The real estate market is fairly harsh for all parties involved right now, but here's a glimmer of good news for homebuyers: Sellers are slashing their prices at record levels.
Real estate company Redfin reports that the share of homes for sale with price drops is at its largest ever. The company measures this share by averaging the share of listings with price drops within a four-week window. During the four weeks ending Oct. 29, a whopping 6.9% of all homes on the market underwent price cuts.
Why sellers are reducing home prices
Redfin data analyst Dana Anderson wrote in a blog post that the spike in price reductions comes as sellers account for the high mortgage rates facing buyers. Influenced indirectly by the Federal Reserve, which has been ratcheting up rates for months to curb inflation, mortgage rates recently reached 7.79% — the highest in 23 years.
"High rates have forced some sellers to lower their asking price to make up for high interest rates on monthly payments," Anderson added.
Mortgage rates have been a major influence on both buyer and seller behavior throughout 2023. Many sellers are essentially trapped by their old mortgage rates, not wanting to give up their favorable 2-3% loans obtained during the pandemic. As a result, the number of new listings has only gone up by about 1% year-over-year. Buyers, therefore, have had to deal with low inventory and high asking prices in addition to surging mortgage rates.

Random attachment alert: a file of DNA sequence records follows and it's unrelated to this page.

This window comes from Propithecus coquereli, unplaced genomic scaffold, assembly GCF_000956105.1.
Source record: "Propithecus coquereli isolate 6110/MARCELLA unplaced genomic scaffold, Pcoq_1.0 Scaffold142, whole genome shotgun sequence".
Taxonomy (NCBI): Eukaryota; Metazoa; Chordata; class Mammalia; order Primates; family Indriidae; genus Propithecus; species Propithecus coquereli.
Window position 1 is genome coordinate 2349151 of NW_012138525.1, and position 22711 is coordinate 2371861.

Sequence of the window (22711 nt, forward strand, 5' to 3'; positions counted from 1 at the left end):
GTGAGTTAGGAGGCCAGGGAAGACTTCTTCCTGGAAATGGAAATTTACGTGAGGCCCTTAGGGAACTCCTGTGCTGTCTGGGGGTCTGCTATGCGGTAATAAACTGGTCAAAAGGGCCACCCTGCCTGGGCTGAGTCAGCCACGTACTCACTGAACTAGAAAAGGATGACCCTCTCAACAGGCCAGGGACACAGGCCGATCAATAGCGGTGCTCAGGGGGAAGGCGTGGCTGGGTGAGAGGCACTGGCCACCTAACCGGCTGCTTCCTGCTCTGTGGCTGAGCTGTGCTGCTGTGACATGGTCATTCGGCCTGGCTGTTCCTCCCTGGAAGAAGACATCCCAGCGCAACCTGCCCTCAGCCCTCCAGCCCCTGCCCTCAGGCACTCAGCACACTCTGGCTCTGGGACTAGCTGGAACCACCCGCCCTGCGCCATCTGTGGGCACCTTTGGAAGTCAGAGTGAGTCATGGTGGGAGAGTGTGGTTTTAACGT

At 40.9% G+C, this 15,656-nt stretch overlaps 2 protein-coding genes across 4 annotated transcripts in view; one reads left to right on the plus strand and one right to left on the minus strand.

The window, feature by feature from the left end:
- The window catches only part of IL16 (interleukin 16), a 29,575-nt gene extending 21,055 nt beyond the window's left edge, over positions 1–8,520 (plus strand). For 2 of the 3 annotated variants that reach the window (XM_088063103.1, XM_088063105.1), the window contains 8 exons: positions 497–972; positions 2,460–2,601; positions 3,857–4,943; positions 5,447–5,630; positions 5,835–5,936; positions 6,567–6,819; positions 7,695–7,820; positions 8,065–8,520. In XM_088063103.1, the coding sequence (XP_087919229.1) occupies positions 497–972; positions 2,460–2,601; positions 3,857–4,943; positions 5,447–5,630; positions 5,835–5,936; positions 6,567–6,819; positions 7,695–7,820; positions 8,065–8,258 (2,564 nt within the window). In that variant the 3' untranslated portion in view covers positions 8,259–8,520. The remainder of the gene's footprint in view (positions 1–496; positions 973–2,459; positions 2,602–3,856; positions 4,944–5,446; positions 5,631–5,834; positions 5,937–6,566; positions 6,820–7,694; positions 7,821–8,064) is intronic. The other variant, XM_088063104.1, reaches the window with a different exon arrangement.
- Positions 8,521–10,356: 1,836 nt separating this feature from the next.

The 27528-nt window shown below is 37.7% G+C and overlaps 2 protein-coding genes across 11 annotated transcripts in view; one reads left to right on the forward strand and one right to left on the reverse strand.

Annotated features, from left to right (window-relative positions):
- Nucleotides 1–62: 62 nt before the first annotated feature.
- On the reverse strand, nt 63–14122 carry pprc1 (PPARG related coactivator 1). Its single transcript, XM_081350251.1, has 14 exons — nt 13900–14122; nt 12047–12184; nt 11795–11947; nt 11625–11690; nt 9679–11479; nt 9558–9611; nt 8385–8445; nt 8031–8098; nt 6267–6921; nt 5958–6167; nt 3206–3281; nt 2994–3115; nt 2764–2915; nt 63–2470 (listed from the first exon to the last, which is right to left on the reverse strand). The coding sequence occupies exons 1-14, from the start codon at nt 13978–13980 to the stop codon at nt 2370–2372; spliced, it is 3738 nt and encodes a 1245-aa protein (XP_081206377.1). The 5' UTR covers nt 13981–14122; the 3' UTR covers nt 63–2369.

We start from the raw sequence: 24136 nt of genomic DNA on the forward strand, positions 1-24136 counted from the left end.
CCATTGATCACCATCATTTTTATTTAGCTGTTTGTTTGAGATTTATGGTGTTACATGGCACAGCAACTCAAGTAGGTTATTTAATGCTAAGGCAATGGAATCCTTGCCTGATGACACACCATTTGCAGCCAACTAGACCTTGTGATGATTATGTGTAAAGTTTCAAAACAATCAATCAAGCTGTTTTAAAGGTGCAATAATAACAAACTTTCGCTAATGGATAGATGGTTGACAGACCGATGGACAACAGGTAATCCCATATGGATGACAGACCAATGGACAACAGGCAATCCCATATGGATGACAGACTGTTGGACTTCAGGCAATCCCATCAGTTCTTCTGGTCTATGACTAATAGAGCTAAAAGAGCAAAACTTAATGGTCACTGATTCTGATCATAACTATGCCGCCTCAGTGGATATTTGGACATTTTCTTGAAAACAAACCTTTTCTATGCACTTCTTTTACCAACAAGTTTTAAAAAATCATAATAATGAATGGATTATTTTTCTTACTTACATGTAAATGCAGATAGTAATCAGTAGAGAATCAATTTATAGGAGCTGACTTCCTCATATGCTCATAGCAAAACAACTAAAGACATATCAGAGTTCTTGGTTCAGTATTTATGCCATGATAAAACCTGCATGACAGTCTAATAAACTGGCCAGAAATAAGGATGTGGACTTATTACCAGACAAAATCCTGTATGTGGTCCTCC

The rise in price cuts is also a result of sellers reckoning with the fact that buyers don't have the budgets to afford high list prices like they did in recent years. Mortgage rates aside, sticky inflation and stagnant wages have been major setbacks for buyers today, but, as Redfin agent Patrick Beringer said in the report, "some sellers are pricing too high because they have FOMO after their neighbor’s house sold well over asking price two years ago."
Are homes becoming more affordable?
This month's record high in home price cuts might come as little surprise to those who have kept an eye on the market. The share of homes with price drops has been on a fairly consistent upward trajectory since mid-spring, mirroring the rise in mortgage rates.
Does it mean homes are becoming more affordable, though? Not necessarily.
Median sales prices have risen by 3% nationwide year-over-year. In fact, all but five metro areas (Austin, Fort Worth and San Antonio, Texas; Tampa, Florida; and Portland, Oregon) saw price increases over the last 12 months. Newark, New Jersey, is the city with the largest spike, seeing prices rise by 14.8% over the last year, followed by San Jose and Anaheim, California.
Make no mistake: Bidding wars for the limited inventory of homes are still very common in most areas, allowing prices to keep rising. Redfin says 29% of homes sold in the four weeks ending Oct. 29 closed above their listing prices. Still, that figure has been declining since July, when it was about 35%.
It's a confusing time for the market overall. And while price cuts are becoming more normal, we certainly aren't in a buyer's market just yet.
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